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Grant Branstator

Abstract

The degree to which quasi-stationary midtropospheric flow is consistent with linear, potential vorticity conservation is investigated. The linear theory suggests there should be a well defined relationship between the zonal mean component of steady flow and departures from the zonal mean.

A set of 45 monthly mean winter states is examined to determine if there is a zonal/eddy relationship. Month-to-month variations in zonal mean winds are represented in terms of an EOF analysis. Correlation and compositing techniques isolate two-dimensional patterns which appear to be associated with each zonal EOF.

Solutions to the nondivergent barotropic vorticity equation linearized about a zonal mean state suggest that the two-dimensional flow patterns associated with several of the leading zonal mean EOFs are consistent with the dynamical mechanism Rossby first proposed as an explanation for a zonal/eddy relationship.

It is suggested that the zonal/eddy relationship examined here may in fact play a role in long time-scale (i.e., several weeks or longer) midtrophospheric phenomena described in previous observational studies. It may make contributions to midlatitude teleconnection patterns, tropical/extratropical relationships and, of course, the index cycle. However, the fraction of the total variance of long time-scale midtropospheric flow for which a zonal/eddy relationship holds may be small.

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Grant Branstator

Abstract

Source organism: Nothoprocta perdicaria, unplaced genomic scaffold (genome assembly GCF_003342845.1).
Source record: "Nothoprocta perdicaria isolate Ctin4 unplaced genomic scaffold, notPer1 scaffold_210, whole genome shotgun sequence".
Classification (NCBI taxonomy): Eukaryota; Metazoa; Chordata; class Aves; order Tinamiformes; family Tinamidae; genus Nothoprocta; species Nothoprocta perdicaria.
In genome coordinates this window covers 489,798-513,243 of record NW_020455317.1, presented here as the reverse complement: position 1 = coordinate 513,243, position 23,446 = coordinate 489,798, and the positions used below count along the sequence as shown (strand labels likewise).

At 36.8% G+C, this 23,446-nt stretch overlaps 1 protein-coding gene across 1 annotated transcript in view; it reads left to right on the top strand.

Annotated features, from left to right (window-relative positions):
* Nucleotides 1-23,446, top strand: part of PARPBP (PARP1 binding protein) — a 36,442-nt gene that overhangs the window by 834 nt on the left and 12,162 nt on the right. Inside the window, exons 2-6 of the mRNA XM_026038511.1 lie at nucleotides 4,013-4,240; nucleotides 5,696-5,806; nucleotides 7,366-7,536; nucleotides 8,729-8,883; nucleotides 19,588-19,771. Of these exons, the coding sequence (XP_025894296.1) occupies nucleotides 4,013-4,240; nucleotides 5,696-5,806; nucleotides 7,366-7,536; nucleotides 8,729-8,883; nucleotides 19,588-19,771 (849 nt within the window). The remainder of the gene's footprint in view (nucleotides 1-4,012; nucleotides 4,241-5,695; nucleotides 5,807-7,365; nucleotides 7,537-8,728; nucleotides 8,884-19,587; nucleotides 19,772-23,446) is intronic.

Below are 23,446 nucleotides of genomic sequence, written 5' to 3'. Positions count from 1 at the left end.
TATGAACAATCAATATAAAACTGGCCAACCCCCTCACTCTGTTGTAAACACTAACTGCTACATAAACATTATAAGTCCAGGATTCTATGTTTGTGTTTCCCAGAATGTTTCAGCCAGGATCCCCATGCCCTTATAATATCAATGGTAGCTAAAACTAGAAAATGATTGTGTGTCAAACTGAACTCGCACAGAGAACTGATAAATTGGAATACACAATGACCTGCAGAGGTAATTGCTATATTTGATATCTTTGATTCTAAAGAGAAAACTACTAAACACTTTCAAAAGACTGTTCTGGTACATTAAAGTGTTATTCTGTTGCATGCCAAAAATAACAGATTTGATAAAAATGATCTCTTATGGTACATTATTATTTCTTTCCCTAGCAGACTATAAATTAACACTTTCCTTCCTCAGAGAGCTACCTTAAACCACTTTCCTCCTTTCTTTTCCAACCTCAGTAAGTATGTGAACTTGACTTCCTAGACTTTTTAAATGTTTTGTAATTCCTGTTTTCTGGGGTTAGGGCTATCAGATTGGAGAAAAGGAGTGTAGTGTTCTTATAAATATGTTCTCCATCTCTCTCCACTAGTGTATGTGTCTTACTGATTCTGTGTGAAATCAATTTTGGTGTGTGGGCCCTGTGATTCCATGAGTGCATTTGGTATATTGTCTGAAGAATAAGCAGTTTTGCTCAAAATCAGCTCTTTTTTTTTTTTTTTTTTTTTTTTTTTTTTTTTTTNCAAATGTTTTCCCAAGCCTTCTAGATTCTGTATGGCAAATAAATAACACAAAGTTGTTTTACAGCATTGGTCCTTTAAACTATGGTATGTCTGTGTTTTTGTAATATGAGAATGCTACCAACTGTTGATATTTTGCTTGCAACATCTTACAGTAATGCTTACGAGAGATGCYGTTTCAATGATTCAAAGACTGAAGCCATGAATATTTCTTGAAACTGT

A linear budget is used to ascertain which of several proposed processes are most important in maintaining four prominent low-frequency perturbation patterns in a perpetual January general circulation model simulation with fixed ocean temperatures. In the budget technique the time-average model equations are separated into those terms that are in common with the steady, adiabatic linearized form of the model equations and the remaining terms, which are treated as forcing terms. By examining the linear response to each of these forcing terms for prominent episodes of the low-frequency patterns, the terms that are most important in maintaining the low-frequency patterns can be determined.The results indicate that interactions between the low-frequency patterns and the time-mean zonal asymmetries of the model climate are crucial to the maintenance of the patterns. Of equal importance are anomalous fluxes from transients, without which the low-frequency anomalies would not be maintained. Vorticity fluxes due to bandpass (1–7 days) fluctuations ranging over broad sectors of the globe are found to be the most important components of the maintaining flux anomalies. Of secondary importance are nonlinear interactions of the low-frequency deviations with themselves. For some patterns this interaction acts to skew the distribution of observed amplitudes. It is also found that the influence of the zonal-mean component of low-frequency perturbations on the remaining low-frequency perturbation components can be appreciable.Charts of the ability of point sources of heat and vorticity to excite the low-frequency patterns are used to interpret the budgets. These plots indicate that, in a system with time-dependent ocean temperatures, diabatic anomalies could be more instrumental in maintaining low-frequency anomalies than they are in the currently studied model. Midlatitude ocean temperature appears to be especially important in this regard. However, the collocation of regions with pronounced low-frequency anomalous vorticity fluxes from high-frequency transients and regions from which the low-frequency patterns are easily stimulated means that even if varying bottom boundary conditions are present, low-frequency maintenance by transients should continue to be important. The point source results also show that the maintaining transients are not configured optimally for forcing the low-frequency patterns. This indicates that some organizing mechanism must be affecting the maintaining transients.